Bond of association

These millworkers chartered the first credit union in British Columbia. Powell River, Canada, 1939.

The bond of association or common bond is the social connection among the members of credit unions and co-operative banks. Common bonds substitute for collateral in the early stages of financial system development. Like solidarity lending, the common bond has since played an important role in facilitating the development of microfinance for poor people.

In modern financial systems, common bonds remain a key building block, especially for the strategic networks that underpin many of Europe’s co-operative banks.[1]


How bonds work

Hermann Schulze-Delitzsch, an early co-operative organizer, explained the concept of the ‘bond of association’ at credit union meetings in this way:

... your own selves and character must create your credit, and your collective liability will require you to choose your associates carefully, and to insist that they maintain regular, sober and industrious habits, making them worthy of credit. [2]

In his book People’s Banks (1910), Henry W. Wolff summarized the character of this ‘common bond’ based on his observations of credit unions all over Europe:[3]

1. many individuals bring small amounts of share capital into a common pool, which collectively amounts to significant base of collateral,

2. borrowers, lenders and guarantors live near one another (e.g., in the same village), making it convenient for the lender and guarantors to monitor the performance of the borrower, and manage any problems that may come up,

3. an ‘inter-connection of liability among members’ is created by the bond, which may either involve direct and unlimited ‘financial liability’, or ‘direct responsibility for good management’ (which once publicly established increases the sense of security of claim-holders), and

4. all operations of the credit union must be conducted along ‘businesslike lines’ based on a strong sense of collective responsibility.

Diverse types of bonds

There are several distinct types of bonds, corresponding to distinctive types of credit unions. For example:

  • The Raiffeisen banks in Germany relied on parish-based bonds, as parishes were very small and people were in constant communication with each other through the central nexus of the local church. Similarly, the Caisses populaires' of Quebec were originally "organized along the boundaries of Roman Catholic parishes".[4]
  • The bonds on the multi-ethnic Canadian Prairies were community-based, linking members through their common residency in small towns and villages.
  • Common bonds in early United States credit unions were generally employee-based, and concentrated in the manufacturing and transportation industries, and among teachers and postal workers.[5]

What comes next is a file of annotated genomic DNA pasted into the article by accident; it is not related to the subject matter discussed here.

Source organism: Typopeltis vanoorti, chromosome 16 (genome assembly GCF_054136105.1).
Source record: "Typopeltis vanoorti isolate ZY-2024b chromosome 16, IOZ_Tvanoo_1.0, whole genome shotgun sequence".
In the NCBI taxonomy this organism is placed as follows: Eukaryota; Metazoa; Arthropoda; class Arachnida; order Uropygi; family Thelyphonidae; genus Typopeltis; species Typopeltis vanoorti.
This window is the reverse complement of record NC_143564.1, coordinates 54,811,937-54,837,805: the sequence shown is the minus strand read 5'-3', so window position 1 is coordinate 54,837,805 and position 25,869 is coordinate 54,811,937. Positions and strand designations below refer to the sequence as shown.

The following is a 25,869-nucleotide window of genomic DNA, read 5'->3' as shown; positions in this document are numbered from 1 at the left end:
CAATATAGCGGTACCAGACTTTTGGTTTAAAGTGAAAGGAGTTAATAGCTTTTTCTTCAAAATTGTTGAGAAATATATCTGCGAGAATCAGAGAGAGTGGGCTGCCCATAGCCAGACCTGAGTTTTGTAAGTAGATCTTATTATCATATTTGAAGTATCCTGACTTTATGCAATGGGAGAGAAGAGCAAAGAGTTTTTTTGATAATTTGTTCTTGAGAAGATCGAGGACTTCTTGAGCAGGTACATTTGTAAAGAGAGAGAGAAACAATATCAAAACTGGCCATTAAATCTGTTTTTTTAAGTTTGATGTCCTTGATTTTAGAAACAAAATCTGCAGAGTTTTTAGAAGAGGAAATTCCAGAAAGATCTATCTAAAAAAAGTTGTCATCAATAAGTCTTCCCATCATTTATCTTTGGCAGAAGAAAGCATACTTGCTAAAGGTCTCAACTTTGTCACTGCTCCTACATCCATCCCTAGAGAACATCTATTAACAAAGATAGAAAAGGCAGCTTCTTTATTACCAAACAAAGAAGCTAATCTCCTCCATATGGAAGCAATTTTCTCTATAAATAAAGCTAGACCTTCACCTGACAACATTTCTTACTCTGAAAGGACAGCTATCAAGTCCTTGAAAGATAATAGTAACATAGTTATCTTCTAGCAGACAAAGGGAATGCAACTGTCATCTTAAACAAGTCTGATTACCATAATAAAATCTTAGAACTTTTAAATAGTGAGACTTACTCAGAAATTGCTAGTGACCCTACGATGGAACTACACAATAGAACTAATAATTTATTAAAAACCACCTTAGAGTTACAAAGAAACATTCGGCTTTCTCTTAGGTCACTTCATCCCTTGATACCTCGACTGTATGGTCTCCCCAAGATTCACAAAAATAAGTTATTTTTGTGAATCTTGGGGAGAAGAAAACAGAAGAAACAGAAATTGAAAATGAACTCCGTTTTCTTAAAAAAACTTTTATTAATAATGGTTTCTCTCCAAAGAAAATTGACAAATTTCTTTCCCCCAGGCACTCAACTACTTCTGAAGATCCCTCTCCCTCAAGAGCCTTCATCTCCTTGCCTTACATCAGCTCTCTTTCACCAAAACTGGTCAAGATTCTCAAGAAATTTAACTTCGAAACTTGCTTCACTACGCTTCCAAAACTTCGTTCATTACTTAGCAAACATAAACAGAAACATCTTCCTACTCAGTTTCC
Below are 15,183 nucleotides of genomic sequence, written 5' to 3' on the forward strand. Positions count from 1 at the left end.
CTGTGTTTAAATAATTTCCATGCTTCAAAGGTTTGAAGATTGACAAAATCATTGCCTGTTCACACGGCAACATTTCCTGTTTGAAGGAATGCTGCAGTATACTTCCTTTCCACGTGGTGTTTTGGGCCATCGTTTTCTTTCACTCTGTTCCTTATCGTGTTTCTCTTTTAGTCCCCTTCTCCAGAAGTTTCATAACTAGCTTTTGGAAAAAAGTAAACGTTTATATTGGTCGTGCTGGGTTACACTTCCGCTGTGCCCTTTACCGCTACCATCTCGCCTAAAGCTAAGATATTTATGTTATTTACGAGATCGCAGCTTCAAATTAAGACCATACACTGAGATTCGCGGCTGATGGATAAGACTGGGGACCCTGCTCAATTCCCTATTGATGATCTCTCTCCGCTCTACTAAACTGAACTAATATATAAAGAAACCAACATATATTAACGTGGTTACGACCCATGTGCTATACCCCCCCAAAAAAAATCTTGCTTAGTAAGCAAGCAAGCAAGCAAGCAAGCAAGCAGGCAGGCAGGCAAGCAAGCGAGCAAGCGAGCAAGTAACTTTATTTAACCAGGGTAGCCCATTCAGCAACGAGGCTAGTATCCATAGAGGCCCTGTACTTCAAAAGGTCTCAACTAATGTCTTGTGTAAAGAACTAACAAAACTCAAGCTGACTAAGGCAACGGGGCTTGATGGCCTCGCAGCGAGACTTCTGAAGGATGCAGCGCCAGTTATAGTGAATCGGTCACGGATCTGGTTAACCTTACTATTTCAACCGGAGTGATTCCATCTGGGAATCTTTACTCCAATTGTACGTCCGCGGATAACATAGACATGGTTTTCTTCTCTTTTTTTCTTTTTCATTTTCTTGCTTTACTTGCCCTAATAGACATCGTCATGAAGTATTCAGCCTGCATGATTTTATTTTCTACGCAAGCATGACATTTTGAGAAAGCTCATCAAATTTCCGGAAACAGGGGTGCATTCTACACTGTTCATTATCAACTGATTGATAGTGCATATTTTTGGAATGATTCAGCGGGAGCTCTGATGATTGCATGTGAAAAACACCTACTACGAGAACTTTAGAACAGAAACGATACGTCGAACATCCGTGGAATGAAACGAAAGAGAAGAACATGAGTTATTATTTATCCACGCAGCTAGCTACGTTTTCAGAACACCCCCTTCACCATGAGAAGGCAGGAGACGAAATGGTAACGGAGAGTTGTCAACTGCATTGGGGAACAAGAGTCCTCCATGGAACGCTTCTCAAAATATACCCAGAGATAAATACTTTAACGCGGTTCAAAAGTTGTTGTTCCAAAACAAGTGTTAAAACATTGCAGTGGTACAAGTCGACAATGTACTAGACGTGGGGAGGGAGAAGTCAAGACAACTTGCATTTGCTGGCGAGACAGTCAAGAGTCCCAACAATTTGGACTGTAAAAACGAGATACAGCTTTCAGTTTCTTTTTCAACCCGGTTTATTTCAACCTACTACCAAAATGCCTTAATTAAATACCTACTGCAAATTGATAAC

Debate between Schulze-Delitzsch and Raiffeisen

A bitter debate between two German credit union pioneers over the nature of bonds of association eventually ended in a tie, with Schulz-Delitzsch’s approach dominating in urban settings, and Raiffeisen’s dominating in rural ones.

The bond of association for Schulze’s larger, more urban ‘people’s banks’ required all members to contribute substantial share capital. He advocated that these banks should receive the protection of limited liability.

Friedrich Wilhelm Raiffeisen strongly opposed any share capital requirement. Arguing that most farmers had too little cash to afford share capital, he maintained that the principle of unlimited joint liability was “indispensable in small districts". It was needed "in order to prevent the Unions from excess, since it makes the administrative bodies conscious of their moral and material responsibilities.”[6]


  1. ^ Martin Desrochers, Klaus P. Fischer & Jean-Pierre Gueyie. Managing contractual risk through organization: strategic vs. consensual networks. Développement International Desjardins, Levis, Quebec, May 2004.
  2. ^ J. Carroll Moody & Gilbert C. Fite. The Credit Union Movement: Origins and Development 1850-1980. Kendall/Hunt Publishing Company, Dubuque, Iowa, 1984, p. 4
  3. ^ Henry W. Wolff. People's Banks: A Record of Social and Economic Success. P.S. King & Son, London, 1910, pp. 37-38
  4. ^ "Canada's Credit Unions and Caisses Populaires". Department of Finance (Canada). February 2000. Retrieved 2009-10-15. 
  5. ^ Ian MacPherson. Hands Around the Globe: A History of the International Credit Union Movement and the Role and Development of World Council of Credit Unions, Inc. Horsdal & Schubart Publishers & WOCCU, Victoria, Canada 1999, p. 23
  6. ^ Friedrich Wilhelm Raiffeisen. The Credit Unions. Fifth (1887) edition, translated from the German by Konrad Engelmann. Raiffeisen Printing & Publishing Company, Neuwied on the Rhine, Germany, 1970, p. 46.

See also

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